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#2585: Willa Cather to Alfred A. Knopf, February 10 [1928]

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⬩W⬩S⬩C⬩ K 2/15 FEB 13 1928
Filed by
Dear Alfred1;

I have not written3 you, as I expected to be in New York4 at this date. My father5 has been very ill for the last two weeks, his second attack of an angina, and that has kept me here. The things I want to discuss with you are hard to take up by letter.

The demand for the Archbishop6 seems a mixed blessing, as even now there seems to be no very adequate method of satisfying it. As I telegraphed you last night, the dealers here and in all the little towns about have been trying get books from McClurg7, Chicago8, to fill the orders of a few patient friends who were not able to get the book for Christmas. Finally McClurg wrote the dealer here that they had ordered the books to be sent direct from the publisher to Grice & Grimes9, Red Cloud. So far, they have not come. If all these little town dealers in Nebraska10, Kansas11, Colorado12, Iowa13, who always order from McClurg, can't get books, isn't there something wrong with the method14 of distribution? They tell me all their orders for "Antonia"15 are filled quickly and without trouble.

I have been here nearly three months, and in all that time the book has not had a fair chance in this little town, or in ⬩W⬩S⬩C⬩ this part of the state. I don't know about Omaha16, but it has been impossible to get the book in Lincoln17 part of the time. I've had so many complaints from Catholics all over the country that I'm afraid there has been the same difficulty in getting books, East and West.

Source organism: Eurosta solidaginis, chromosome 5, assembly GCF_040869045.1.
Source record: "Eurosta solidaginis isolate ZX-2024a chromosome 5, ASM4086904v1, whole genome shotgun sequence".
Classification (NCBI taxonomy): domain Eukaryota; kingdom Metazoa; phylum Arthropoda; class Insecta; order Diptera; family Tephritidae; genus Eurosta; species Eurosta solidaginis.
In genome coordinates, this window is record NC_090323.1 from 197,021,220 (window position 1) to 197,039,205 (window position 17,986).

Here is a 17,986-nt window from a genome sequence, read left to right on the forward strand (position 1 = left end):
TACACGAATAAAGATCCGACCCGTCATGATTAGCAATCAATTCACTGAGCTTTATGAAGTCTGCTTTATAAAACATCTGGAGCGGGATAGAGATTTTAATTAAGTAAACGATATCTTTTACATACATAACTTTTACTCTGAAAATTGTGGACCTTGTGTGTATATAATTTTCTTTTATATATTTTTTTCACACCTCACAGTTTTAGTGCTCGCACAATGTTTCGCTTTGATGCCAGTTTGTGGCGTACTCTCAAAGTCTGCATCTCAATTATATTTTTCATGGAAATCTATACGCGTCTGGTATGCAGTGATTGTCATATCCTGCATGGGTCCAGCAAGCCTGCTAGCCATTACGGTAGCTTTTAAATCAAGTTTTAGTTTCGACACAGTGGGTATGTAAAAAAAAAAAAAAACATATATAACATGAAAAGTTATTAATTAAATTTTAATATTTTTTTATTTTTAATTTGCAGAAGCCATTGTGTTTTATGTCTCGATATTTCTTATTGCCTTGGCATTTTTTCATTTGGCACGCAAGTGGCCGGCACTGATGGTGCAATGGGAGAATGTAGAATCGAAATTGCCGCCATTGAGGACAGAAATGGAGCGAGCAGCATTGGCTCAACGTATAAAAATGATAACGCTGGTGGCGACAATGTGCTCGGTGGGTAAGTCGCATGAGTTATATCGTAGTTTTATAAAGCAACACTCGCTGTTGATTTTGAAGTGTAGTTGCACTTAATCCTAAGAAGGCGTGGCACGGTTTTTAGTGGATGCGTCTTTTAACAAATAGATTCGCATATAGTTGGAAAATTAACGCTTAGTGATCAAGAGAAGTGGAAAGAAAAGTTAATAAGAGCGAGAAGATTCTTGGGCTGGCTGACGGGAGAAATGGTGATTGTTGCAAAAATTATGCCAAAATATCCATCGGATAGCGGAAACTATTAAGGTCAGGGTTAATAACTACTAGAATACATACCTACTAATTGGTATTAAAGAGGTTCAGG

When you decided not to give the "Archbishop" any individual advertising18, then I understood that it was up to the book to sell itself if it could. But how can it sell itsef itself if it is not printed, and if the jobbers don't carry it? It was out of print for a week or ten days at the most critical part of the selling season. Only ten days, but they were the ten days before Christmas. However, that's over. The point I raise is, why is it still so hard to get books?

I shall start east in a week or ten days, as soon as I feel that it's quite safe to leave my father19. I'm your personal friend and admirer, now and always, but I don't think you've given the Archbishop a flattering show of your interest and attention. With any personal enthusiasm behind it, I feel sure the book would have done much better. But we can talk of these things much better than we can write of them. I write a devilish hand at best and I've been under a considerable strain since father fell ill.

Faithfully Willa Cather